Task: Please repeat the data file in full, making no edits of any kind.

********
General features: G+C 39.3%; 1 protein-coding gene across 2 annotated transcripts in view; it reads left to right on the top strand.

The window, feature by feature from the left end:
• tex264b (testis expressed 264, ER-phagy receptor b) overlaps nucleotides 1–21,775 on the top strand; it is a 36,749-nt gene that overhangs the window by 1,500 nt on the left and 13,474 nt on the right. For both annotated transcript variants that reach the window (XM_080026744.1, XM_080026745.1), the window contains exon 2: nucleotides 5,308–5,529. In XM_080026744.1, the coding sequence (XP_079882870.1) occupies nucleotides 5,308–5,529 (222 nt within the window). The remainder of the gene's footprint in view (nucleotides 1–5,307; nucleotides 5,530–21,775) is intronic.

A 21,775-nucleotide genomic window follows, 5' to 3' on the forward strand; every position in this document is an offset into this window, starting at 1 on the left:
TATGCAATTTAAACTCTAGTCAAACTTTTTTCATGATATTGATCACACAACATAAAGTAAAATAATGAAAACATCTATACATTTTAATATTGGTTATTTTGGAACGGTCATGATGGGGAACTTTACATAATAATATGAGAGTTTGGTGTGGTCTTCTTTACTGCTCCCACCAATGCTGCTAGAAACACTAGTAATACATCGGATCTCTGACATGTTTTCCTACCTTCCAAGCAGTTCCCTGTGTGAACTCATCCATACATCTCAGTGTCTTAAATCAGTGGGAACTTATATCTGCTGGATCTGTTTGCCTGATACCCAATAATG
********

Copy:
General features: G+C 39.3%; 1 protein-coding gene across 2 annotated transcripts in view; it reads left to right on the top strand.

The window, feature by feature from the left end:
• tex264b (testis expressed 264, ER-phagy receptor b) overlaps nucleotides 1–21,775 on the top strand; it is a 36,749-nt gene that overhangs the window by 1,500 nt on the left and 13,474 nt on the right. For both annotated transcript variants that reach the window (XM_080026744.1, XM_080026745.1), the window contains exon 2: nucleotides 5,308–5,529. In XM_080026744.1, the coding sequence (XP_079882870.1) occupies nucleotides 5,308–5,529 (222 nt within the window). The remainder of the gene's footprint in view (nucleotides 1–5,307; nucleotides 5,530–21,775) is intronic.

A 21,775-nucleotide genomic window follows, 5' to 3' on the forward strand; every position in this document is an offset into this window, starting at 1 on the left:
TATGCAATTTAAACTCTAGTCAAACTTTTTTCATGATATTGATCACACAACATAAAGTAAAATAATGAAAACATCTATACATTTTAATATTGGTTATTTTGGAACGGTCATGATGGGGAACTTTACATAATAATATGAGAGTTTGGTGTGGTCTTCTTTACTGCTCCCACCAATGCTGCTAGAAACACTAGTAATACATCGGATCTCTGACATGTTTTCCTACCTTCCAAGCAGTTCCCTGTGTGAACTCATCCATACATCTCAGTGTCTTAAATCAGTGGGAACTTATATCTGCTGGATCTGTTTGCCTGATACCCAATAATG